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When Does Workplace Harassment Become a Crime?

When Does Workplace Harassment Become a Crime?

As employment and labor attorneys, we see instances of workplace harassment, hostile work environments, and sexual harassment – as well as the retaliatory actions that can come with all of this offensive behavior – all too often. Still, there is a difference between workplace harassment as civil versus criminal acts in that only some acts of workplace harassment constitute actual crimes, and it is important to be aware of the difference, as we discuss in greater detail, below.

What is Sexual Harassment?

When many of us think of sexual harassment, we think of a woman being harassed or threatened by a man inappropriately in the workplace. However, it is important to note that sexual harassment applies to everyone, and everyone is protected from it in the workplace. This includes prohibited actions that involve suggestive verbal remarks and touching someone without their consent upon finding out about their sexual orientation.

Most sexual harassment actions are considered to be civil wrongs in that, in court, the victim can sue the perpetrator (or typically the employer who is either involved or fails to take action to ensure a safe work environment) for compensatory damages. When an employer knows or should have known about harassment or a hostile work environment, yet they do not take immediate or corrective action, they can be held accountable (in a civil action) in court. This conduct violates Title VII, which prohibits unlawful discrimination against someone based on their color, national origin, race, religion, or sex/sexual orientation.

There are two types of sexual harassment within Title VII: 

  • Quid pro quo: Employee is subject to unwelcome sexual harassment in the form of sexual advances or requests for favors based on sex, and this involves receiving a tangible job benefit, whereby the refusal would result in a job detriment and respondent superiors failed to take immediate and appropriate corrective action
  • Hostile work environment: Employee is subject to unwelcome sexual harassment in the form of advances, requests for favors, or other verbal or physical conduct of a sexual nature, based on sex, and it unreasonably interferes with their work performance by creating an offensive, hostile, or intimidating working environment. Management knew about the harassment but failed to take immediate and appropriate corrective action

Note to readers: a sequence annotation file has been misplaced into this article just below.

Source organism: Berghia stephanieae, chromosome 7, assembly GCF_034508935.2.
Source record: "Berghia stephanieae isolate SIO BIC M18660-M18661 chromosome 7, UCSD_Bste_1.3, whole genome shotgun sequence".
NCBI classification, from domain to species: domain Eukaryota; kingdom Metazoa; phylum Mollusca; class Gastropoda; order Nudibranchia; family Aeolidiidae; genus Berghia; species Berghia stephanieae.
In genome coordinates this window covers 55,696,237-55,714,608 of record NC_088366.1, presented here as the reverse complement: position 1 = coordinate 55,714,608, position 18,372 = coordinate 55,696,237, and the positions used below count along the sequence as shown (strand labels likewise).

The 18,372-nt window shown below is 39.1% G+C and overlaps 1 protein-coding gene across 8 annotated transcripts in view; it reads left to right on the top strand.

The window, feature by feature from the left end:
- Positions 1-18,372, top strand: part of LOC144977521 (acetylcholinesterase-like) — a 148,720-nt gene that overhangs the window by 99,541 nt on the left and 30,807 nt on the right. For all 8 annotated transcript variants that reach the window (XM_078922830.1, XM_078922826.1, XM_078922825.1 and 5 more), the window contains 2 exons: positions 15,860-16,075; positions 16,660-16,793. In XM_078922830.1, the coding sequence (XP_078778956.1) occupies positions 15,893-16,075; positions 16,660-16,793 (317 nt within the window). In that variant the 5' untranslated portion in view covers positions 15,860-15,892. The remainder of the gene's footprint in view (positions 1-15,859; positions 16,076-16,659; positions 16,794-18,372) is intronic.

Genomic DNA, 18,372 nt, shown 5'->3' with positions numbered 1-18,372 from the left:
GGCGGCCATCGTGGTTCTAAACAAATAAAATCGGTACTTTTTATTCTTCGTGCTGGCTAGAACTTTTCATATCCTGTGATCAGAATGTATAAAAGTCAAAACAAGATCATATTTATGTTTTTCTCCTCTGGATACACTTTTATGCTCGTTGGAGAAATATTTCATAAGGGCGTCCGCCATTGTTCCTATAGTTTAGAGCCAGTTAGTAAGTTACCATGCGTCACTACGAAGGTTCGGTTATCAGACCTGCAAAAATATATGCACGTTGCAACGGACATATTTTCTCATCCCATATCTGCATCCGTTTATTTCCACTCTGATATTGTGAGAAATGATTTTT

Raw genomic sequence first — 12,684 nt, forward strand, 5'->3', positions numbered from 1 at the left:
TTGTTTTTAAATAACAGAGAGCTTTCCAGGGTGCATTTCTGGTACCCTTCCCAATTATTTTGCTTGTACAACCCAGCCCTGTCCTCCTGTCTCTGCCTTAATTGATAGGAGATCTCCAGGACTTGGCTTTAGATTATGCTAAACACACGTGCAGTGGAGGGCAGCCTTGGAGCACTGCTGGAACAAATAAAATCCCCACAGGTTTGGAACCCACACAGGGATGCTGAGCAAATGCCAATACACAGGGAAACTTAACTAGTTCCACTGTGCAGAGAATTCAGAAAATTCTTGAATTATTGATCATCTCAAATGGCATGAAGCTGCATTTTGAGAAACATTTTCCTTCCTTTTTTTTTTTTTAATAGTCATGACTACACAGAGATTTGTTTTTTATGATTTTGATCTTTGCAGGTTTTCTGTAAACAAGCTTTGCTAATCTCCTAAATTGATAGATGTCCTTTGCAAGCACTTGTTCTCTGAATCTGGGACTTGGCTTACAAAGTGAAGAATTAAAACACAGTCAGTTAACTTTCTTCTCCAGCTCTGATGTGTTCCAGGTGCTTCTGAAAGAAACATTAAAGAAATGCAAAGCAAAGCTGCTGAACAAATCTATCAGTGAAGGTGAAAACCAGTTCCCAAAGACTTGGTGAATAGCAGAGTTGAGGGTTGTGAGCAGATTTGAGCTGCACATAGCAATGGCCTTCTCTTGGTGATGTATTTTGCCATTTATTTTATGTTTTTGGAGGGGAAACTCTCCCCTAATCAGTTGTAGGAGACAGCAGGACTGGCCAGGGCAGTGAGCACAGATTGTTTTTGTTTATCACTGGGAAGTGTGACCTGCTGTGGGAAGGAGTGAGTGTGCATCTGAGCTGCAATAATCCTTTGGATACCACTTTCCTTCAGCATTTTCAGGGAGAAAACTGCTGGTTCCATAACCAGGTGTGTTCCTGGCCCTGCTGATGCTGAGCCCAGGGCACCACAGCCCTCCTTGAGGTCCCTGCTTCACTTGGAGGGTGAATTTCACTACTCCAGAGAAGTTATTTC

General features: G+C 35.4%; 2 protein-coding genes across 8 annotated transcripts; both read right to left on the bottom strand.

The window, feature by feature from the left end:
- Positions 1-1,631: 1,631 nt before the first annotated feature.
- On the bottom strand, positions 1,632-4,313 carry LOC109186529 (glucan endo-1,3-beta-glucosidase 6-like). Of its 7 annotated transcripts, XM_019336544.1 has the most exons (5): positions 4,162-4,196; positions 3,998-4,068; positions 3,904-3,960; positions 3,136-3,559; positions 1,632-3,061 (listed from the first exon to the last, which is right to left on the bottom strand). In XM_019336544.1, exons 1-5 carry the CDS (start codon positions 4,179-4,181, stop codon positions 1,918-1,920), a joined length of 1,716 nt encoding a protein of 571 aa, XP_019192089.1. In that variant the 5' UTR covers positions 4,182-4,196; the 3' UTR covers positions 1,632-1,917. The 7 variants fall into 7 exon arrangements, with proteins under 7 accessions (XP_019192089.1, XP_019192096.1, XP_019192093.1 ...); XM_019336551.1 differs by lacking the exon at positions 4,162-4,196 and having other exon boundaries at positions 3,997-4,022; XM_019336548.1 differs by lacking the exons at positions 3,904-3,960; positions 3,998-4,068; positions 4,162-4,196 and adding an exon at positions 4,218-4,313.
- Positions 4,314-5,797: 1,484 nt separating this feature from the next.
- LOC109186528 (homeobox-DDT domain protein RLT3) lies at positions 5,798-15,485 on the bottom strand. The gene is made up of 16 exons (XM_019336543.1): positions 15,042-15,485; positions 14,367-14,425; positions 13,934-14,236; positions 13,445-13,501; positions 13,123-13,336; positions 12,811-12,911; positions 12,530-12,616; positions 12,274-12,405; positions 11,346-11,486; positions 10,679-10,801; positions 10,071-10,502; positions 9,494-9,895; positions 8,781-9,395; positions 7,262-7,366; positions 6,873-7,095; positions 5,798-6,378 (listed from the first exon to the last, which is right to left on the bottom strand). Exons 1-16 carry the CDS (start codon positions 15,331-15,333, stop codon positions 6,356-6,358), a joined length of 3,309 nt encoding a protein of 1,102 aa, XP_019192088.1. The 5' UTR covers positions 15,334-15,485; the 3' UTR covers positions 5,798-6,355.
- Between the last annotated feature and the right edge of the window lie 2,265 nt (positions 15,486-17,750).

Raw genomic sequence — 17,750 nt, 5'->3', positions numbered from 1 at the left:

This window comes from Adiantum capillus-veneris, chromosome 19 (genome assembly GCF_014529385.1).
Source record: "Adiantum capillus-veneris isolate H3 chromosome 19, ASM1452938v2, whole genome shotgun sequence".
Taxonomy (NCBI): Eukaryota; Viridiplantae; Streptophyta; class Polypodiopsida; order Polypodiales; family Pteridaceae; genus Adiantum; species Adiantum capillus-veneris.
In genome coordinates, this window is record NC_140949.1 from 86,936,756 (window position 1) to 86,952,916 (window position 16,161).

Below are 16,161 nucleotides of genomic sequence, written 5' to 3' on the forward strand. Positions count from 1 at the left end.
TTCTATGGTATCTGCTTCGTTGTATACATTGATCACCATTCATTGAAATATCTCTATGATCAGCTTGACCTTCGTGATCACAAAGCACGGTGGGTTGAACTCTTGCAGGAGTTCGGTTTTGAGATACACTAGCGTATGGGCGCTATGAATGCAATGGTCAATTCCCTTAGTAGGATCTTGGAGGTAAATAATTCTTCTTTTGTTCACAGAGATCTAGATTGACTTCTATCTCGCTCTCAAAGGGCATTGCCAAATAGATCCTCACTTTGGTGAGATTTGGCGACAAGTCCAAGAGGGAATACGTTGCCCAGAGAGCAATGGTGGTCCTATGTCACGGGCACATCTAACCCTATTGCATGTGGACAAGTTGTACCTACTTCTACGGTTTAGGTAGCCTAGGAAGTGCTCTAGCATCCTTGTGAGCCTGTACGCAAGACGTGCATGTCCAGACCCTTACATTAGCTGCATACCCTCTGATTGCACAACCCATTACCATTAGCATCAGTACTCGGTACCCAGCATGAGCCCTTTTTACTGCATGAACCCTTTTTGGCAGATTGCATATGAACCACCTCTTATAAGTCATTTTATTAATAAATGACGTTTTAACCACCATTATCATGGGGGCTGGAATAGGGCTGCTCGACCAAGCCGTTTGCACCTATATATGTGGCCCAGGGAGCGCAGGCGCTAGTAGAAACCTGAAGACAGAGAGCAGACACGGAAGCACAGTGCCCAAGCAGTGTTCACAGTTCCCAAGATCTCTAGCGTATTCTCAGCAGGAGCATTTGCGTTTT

When it Becomes a Crime

While most sexual harassment in the workplace is not a crime, if it escalates to a certain activity (typically that which involves assault), it becomes a crime; For example, with the following:

  • Assault and battery, which includes intentional, offensive physical contact or threat of such contact
  • Bullying, for example, where the harasser posts sexually offensive comments on a public page or tries to use sex to leverage certain actions with an employee, such as with the threat of an adverse job action
  • False imprisonment, where the victim’s freedom of movement is restrained
  • Pornography, under some circumstances (for example, child pornography)
  • Rape
  • Stalking, where the victim is followed home or trolled on social media websites, or otherwise followed in other areas, such as parking lots, etc.

Columbus, Ohio, Workplace Harassment Lawyers

If you or a loved one has been the victim of harassment in the workplace, it is important to take legal action. Taking a stand can not only ensure that you are protected, but it can also encourage others to speak out when abuse is present. If you have any questions, contact our workplace harassment lawyers today for a free consultation.

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